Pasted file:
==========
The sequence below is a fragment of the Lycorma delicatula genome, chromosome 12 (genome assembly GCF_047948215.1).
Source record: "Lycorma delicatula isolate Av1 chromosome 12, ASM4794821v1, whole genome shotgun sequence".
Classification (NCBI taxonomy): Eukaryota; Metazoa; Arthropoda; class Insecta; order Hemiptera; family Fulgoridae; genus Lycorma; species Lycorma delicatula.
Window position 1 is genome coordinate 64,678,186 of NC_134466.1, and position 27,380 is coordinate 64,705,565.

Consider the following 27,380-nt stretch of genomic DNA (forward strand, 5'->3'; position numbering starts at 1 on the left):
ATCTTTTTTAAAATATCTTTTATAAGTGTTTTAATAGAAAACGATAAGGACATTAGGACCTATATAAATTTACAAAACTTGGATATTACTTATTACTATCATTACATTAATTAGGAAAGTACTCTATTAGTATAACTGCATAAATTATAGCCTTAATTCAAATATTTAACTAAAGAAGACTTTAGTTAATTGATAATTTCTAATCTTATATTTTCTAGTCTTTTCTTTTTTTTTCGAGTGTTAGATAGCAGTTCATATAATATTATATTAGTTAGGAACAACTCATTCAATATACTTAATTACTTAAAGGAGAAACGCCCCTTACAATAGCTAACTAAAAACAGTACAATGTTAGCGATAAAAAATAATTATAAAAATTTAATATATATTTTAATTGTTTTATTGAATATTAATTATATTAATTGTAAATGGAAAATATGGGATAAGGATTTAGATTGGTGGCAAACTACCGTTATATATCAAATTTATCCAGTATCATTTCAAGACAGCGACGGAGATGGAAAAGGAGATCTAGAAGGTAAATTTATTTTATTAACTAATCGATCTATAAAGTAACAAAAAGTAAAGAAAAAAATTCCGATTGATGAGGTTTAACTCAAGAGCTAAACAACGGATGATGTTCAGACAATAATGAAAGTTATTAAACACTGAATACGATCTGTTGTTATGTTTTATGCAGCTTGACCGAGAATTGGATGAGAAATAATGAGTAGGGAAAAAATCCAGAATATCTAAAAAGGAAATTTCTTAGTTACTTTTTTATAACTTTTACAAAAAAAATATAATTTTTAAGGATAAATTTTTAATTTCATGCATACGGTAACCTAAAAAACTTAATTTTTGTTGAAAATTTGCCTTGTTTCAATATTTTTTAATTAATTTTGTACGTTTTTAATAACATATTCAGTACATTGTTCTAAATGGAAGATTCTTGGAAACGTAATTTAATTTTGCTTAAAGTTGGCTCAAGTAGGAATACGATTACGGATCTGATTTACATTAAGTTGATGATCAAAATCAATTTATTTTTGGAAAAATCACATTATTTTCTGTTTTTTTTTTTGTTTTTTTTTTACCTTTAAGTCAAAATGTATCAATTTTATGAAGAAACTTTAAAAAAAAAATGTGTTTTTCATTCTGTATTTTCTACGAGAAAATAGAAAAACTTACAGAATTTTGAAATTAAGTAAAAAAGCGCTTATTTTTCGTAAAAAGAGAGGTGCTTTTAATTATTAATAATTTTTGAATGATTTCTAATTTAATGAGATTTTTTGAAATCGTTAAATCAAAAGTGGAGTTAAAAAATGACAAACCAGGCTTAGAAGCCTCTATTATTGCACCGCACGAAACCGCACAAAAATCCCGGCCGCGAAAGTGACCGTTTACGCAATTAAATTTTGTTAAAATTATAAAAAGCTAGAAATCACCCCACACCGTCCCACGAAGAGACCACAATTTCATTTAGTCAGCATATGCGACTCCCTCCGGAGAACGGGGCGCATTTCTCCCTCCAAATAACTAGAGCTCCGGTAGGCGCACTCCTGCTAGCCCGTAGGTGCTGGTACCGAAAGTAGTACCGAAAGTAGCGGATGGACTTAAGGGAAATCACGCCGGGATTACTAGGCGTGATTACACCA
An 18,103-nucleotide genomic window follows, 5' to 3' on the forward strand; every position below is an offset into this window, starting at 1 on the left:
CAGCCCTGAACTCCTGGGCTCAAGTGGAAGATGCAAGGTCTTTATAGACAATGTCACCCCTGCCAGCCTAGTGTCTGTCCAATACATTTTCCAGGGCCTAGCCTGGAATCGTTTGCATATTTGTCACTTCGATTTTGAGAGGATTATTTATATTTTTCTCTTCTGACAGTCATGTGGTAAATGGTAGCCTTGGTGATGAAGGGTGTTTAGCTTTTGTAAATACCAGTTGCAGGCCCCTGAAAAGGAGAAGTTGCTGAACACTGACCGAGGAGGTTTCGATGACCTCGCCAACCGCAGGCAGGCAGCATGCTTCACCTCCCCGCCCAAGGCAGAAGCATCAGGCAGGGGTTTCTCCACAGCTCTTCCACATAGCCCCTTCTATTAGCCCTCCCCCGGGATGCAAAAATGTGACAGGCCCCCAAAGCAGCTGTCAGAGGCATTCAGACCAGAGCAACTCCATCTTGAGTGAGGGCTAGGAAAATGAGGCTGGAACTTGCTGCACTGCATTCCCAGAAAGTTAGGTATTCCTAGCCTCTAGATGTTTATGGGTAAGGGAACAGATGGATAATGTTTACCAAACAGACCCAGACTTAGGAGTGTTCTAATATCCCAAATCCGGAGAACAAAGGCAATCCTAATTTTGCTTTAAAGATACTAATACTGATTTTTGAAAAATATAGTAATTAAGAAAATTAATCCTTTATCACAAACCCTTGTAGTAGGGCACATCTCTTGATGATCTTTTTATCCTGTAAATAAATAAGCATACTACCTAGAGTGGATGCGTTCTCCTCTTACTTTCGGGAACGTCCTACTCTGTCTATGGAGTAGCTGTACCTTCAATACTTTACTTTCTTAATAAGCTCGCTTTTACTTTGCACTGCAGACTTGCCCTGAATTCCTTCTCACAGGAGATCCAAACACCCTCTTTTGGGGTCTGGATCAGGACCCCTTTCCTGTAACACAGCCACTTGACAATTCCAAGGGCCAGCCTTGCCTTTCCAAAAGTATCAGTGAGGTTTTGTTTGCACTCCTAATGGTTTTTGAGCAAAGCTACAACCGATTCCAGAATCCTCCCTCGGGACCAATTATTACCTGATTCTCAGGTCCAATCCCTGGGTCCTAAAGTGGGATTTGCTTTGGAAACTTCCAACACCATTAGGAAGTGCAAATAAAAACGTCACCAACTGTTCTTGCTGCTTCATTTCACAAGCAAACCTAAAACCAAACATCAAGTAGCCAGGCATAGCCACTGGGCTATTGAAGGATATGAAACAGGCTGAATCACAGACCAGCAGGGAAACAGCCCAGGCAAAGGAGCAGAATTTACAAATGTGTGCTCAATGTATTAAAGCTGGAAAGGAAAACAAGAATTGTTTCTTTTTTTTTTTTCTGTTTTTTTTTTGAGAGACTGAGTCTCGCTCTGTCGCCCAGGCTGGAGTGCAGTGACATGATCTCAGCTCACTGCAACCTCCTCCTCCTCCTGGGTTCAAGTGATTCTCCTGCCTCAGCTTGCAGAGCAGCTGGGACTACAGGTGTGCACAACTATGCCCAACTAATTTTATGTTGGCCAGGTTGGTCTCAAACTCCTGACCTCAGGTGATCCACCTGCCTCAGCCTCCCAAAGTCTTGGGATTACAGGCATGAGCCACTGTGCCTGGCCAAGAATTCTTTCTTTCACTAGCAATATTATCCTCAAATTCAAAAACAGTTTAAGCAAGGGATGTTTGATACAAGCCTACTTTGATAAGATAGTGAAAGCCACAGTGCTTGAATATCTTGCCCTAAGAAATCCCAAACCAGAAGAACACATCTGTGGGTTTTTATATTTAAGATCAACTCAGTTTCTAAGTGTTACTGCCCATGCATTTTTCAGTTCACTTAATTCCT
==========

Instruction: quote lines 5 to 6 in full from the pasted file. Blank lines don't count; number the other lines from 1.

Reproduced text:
Consider the following 27,380-nt stretch of genomic DNA (forward strand, 5'->3'; position numbering starts at 1 on the left):
ATCTTTTTTAAAATATCTTTTATAAGTGTTTTAATAGAAAACGATAAGGACATTAGGACCTATATAAATTTACAAAACTTGGATATTACTTATTACTATCATTACATTAATTAGGAAAGTACTCTATTAGTATAACTGCATAAATTATAGCCTTAATTCAAATATTTAACTAAAGAAGACTTTAGTTAATTGATAATTTCTAATCTTATATTTTCTAGTCTTTTCTTTTTTTTTCGAGTGTTAGATAGCAGTTCATATAATATTATATTAGTTAGGAACAACTCATTCAATATACTTAATTACTTAAAGGAGAAACGCCCCTTACAATAGCTAACTAAAAACAGTACAATGTTAGCGATAAAAAATAATTATAAAAATTTAATATATATTTTAATTGTTTTATTGAATATTAATTATATTAATTGTAAATGGAAAATATGGGATAAGGATTTAGATTGGTGGCAAACTACCGTTATATATCAAATTTATCCAGTATCATTTCAAGACAGCGACGGAGATGGAAAAGGAGATCTAGAAGGTAAATTTATTTTATTAACTAATCGATCTATAAAGTAACAAAAAGTAAAGAAAAAAATTCCGATTGATGAGGTTTAACTCAAGAGCTAAACAACGGATGATGTTCAGACAATAATGAAAGTTATTAAACACTGAATACGATCTGTTGTTATGTTTTATGCAGCTTGACCGAGAATTGGATGAGAAATAATGAGTAGGGAAAAAATCCAGAATATCTAAAAAGGAAATTTCTTAGTTACTTTTTTATAACTTTTACAAAAAAAATATAATTTTTAAGGATAAATTTTTAATTTCATGCATACGGTAACCTAAAAAACTTAATTTTTGTTGAAAATTTGCCTTGTTTCAATATTTTTTAATTAATTTTGTACGTTTTTAATAACATATTCAGTACATTGTTCTAAATGGAAGATTCTTGGAAACGTAATTTAATTTTGCTTAAAGTTGGCTCAAGTAGGAATACGATTACGGATCTGATTTACATTAAGTTGATGATCAAAATCAATTTATTTTTGGAAAAATCACATTATTTTCTGTTTTTTTTTTTGTTTTTTTTTTACCTTTAAGTCAAAATGTATCAATTTTATGAAGAAACTTTAAAAAAAAAATGTGTTTTTCATTCTGTATTTTCTACGAGAAAATAGAAAAACTTACAGAATTTTGAAATTAAGTAAAAAAGCGCTTATTTTTCGTAAAAAGAGAGGTGCTTTTAATTATTAATAATTTTTGAATGATTTCTAATTTAATGAGATTTTTTGAAATCGTTAAATCAAAAGTGGAGTTAAAAAATGACAAACCAGGCTTAGAAGCCTCTATTATTGCACCGCACGAAACCGCACAAAAATCCCGGCCGCGAAAGTGACCGTTTACGCAATTAAATTTTGTTAAAATTATAAAAAGCTAGAAATCACCCCACACCGTCCCACGAAGAGACCACAATTTCATTTAGTCAGCATATGCGACTCCCTCCGGAGAACGGGGCGCATTTCTCCCTCCAAATAACTAGAGCTCCGGTAGGCGCACTCCTGCTAGCCCGTAGGTGCTGGTACCGAAAGTAGTACCGAAAGTAGCGGATGGACTTAAGGGAAATCACGCCGGGATTACTAGGCGTGATTACACCA